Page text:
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Archive for the ‘The OA’ Category

SOUNDTRACK: SHARON VAN ETTEN-Tiny Desk Concert #898 (October 7, 2019).

It was Sharon Van Etten’s 2010 Tiny Desk Concert that introduced me to her.  I was blown away by the songs from Epic.

When Sharon Van Etten made her Tiny Desk debut back in the fall of 2010 [with about fifteen people in the audience], her voice exuded fragile, gentle grace. Performing songs from that year’s Epic, she huddled around a single acoustic guitar with backup singer Cat Martino to perform a set of tender and evocative folk-pop songs.

Sharon released a couple more albums and then took some time away from music.  She returned this year with the appropriately named comeback single “Comeback Kid.”  The big difference was that now there were synths!

Cut to nearly a decade later. One of only a handful of artists to get a repeat headlining engagement at the Tiny Desk [that handful is getting bigger and bigger it seems]. Van Etten has spent the last few years purging her bucket list: She’s become an actress (appearing as a guest star on The OA), released a string of increasingly aggressive albums (the latest of which is this year’s synth-driven Remind Me Tomorrow), toured the world, performed on Twin Peaks, written music for films, become a mom, gone back to school and popped up in collaborations with everyone from Land of Talk to Jeff Goldblum.

I had no idea that these things happened.  So good for her, I guess.

It’s only natural that this Tiny Desk concert feels different; you can hear it before Van Etten and her band even show up onscreen. Its pace set by the ticking beat of a drum machine, “Comeback Kid” is in full bloom here, with a swaying arrangement that fills the room before Van Etten opens her mouth.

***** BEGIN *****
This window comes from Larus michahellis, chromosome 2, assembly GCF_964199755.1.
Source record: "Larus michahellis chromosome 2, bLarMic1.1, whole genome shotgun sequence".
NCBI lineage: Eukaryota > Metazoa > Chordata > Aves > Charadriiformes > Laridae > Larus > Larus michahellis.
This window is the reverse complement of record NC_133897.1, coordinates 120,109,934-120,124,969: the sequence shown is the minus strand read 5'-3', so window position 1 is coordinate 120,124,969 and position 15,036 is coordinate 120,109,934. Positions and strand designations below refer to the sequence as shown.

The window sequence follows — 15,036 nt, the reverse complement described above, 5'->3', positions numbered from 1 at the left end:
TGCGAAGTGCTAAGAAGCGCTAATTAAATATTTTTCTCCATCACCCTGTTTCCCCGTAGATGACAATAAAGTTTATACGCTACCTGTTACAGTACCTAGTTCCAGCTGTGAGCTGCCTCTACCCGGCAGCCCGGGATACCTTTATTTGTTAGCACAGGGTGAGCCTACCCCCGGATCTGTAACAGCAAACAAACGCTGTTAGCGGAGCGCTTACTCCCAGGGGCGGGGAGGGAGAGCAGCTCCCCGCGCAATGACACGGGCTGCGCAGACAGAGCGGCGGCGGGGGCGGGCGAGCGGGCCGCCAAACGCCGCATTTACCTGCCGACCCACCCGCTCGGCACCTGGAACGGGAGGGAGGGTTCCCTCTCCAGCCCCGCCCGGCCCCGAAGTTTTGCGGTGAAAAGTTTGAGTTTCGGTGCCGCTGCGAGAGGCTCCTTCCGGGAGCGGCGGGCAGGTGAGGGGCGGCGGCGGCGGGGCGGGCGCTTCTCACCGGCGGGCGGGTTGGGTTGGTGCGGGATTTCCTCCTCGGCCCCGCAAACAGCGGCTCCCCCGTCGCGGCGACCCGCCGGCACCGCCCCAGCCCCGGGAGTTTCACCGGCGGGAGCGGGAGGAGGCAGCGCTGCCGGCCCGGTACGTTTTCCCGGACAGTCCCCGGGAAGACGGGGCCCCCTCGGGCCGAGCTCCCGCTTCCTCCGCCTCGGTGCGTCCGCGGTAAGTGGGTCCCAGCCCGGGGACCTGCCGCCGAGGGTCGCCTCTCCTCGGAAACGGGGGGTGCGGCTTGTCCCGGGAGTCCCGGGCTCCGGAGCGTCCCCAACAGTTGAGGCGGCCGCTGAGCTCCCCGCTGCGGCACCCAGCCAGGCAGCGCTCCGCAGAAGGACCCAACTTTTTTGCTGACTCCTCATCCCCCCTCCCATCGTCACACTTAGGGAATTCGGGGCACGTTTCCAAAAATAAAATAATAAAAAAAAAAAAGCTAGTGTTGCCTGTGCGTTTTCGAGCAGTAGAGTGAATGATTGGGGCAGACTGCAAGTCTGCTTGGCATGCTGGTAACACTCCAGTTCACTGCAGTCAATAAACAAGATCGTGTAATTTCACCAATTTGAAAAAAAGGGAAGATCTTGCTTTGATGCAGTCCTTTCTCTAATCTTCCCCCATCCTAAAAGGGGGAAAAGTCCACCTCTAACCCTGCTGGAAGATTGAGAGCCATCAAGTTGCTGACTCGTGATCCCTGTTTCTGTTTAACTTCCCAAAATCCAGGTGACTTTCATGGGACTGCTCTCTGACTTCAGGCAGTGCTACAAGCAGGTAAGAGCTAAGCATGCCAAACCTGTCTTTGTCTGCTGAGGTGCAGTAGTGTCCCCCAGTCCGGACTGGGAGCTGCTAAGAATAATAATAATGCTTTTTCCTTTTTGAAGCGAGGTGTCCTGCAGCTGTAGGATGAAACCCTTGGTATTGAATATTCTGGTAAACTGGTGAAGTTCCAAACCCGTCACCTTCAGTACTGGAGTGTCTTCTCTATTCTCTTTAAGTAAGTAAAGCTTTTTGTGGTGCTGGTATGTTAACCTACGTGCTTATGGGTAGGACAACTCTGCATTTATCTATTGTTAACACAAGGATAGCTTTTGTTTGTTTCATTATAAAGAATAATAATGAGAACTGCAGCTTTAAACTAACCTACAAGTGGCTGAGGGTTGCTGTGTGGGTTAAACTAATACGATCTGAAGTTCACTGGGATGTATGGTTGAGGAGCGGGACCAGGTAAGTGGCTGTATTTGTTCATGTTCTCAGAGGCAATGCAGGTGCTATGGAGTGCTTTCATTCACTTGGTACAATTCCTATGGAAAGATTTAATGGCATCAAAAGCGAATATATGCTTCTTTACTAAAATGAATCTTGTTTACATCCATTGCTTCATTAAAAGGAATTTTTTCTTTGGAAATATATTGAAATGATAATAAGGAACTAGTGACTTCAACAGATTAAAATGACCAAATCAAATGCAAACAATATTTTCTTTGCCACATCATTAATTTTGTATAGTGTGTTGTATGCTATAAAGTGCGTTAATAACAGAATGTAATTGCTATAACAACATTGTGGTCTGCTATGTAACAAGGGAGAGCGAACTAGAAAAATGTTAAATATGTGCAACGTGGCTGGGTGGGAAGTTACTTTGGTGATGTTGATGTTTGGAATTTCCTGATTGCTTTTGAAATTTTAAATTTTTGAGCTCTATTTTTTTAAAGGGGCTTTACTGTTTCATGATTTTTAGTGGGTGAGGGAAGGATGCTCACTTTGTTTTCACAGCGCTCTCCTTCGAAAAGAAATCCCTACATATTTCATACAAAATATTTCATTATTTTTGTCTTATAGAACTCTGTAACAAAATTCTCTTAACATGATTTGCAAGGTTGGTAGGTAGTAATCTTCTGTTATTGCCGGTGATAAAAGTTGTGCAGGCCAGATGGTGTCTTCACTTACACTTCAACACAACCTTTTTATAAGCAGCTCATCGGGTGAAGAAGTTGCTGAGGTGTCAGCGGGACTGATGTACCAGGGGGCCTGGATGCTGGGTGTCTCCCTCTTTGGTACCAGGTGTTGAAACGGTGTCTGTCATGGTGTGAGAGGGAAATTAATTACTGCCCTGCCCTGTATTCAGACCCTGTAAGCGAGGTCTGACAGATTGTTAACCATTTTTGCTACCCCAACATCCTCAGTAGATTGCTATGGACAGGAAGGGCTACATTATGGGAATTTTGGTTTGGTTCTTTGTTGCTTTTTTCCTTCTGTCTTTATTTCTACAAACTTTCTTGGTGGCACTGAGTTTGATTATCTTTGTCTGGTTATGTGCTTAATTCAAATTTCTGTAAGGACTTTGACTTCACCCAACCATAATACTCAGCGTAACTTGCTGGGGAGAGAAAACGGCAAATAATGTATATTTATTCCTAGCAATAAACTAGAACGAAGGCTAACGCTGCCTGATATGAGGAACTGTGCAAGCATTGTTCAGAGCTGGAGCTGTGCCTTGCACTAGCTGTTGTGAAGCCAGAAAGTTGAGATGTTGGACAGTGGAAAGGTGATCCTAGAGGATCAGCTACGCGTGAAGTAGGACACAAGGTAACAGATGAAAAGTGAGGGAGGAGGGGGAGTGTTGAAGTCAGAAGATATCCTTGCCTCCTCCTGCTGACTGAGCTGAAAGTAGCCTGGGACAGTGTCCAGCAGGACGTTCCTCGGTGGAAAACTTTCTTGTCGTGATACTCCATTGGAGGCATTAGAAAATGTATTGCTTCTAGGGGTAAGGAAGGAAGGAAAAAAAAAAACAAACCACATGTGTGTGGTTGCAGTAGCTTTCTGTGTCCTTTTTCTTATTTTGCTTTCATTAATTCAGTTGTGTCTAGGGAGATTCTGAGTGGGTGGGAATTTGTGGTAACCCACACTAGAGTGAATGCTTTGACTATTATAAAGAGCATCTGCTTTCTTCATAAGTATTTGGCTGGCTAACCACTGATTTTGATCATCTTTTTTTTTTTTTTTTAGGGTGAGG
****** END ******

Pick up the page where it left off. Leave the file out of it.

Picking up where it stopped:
“Comeback Kid” is super catchy.  It sounds similar to the recorded version although a little smaller, perhaps.  There’s also a few extra keyboard flourishes from Heather Woods Broderick (who played the Tiny Desk as a member of Horse Feathers way back in 2009).  Charley Damski plays the synth washes that fill the room.  Sharon plays acoustic guitar and sings with serious intensity.

“You Shadow” starts with bass (Devin Hoff) and a drum machine (Jorge Balbi).  There’s no guitar on this track, but Sharon’s voice sounds great:

 the singer performs with considerable intensity here, seething through “You Shadow.”

She quietly thanks everyone and introduces the band.  This moment of thanks and appreciation in no way prepares you for the intensity in which she sings the set-closing “Seventeen.”

The song also starts with synth and bass.  Sharon sings but doesn’t start playing acoustic guitar until after the first verse.  Everyone adds gorgeous backing vocals for the chorus.  Then Sharon starts getting intense while singing.  Normally “la la las” are kind of upbeat, but she comes out of them with a fire as she sings “with a scream that slashes through the office air.”

Her voice almost breaks and she seems to be quite moved by the performance.  It’s really tremendous.

I admit that I like her earlier stuff better–the way she sang, the way her backing singers complimented her and the intensity of her music.  But after seeing her live this summer and now watching this, her intensity is still there–it’s just used more sparingly and appropriately.

The only downside to this Tiny Desk is that Heather Woods Broderick–who is an amazing backing vocalist–is pretty subdued here.  It’s appropriately subdued in this setting, but it’s a shame to not hear her in full.

Here (left) is a picture from Sharon’s first Tiny Desk Concert.

[READ: November 7, 2019] “The Flier”

This story was very cool.

I really loved the way the entire story totally downplayed “one of the most wondrous occurrences in the history of humankind.”

It begins with the narrator explaining that his wife Viki had invited their friends Pam and Becky over: “short notice–but there’s something we’d like to talk over with you.”

As he describes the meal he’s made, in quite a lot of detail, Pam and Becky arrive.  The narrator hears them talk about him and he acknowledges that his illness has made him small and light.

After the pleasantries are over, Viki says matter-of-factly that the narrator “has developed the ability to fly.” (more…)

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